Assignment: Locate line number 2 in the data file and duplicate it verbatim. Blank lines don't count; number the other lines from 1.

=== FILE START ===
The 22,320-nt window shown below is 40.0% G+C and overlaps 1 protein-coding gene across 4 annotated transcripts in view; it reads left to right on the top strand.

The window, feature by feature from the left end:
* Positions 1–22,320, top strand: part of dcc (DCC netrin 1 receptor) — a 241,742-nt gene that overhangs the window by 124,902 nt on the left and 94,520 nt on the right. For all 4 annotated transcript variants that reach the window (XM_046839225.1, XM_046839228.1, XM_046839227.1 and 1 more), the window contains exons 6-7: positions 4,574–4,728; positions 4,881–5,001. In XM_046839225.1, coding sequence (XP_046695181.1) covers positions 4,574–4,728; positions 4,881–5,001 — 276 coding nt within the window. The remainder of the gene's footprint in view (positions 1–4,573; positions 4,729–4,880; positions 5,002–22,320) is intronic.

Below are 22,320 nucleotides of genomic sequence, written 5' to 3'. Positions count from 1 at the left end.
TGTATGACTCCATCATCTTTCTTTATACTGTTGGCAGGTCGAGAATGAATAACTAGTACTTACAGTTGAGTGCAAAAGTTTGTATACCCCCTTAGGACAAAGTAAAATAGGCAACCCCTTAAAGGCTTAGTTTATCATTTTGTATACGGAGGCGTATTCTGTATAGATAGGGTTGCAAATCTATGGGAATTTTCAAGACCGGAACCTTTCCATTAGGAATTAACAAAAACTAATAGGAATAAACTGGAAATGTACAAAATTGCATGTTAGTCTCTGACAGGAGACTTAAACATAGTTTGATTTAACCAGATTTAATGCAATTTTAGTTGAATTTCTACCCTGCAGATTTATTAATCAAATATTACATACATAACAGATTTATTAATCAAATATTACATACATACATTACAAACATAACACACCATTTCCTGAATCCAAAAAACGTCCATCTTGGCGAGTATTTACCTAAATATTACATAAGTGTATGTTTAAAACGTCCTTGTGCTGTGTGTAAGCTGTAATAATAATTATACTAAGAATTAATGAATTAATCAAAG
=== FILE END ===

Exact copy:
The window, feature by feature from the left end: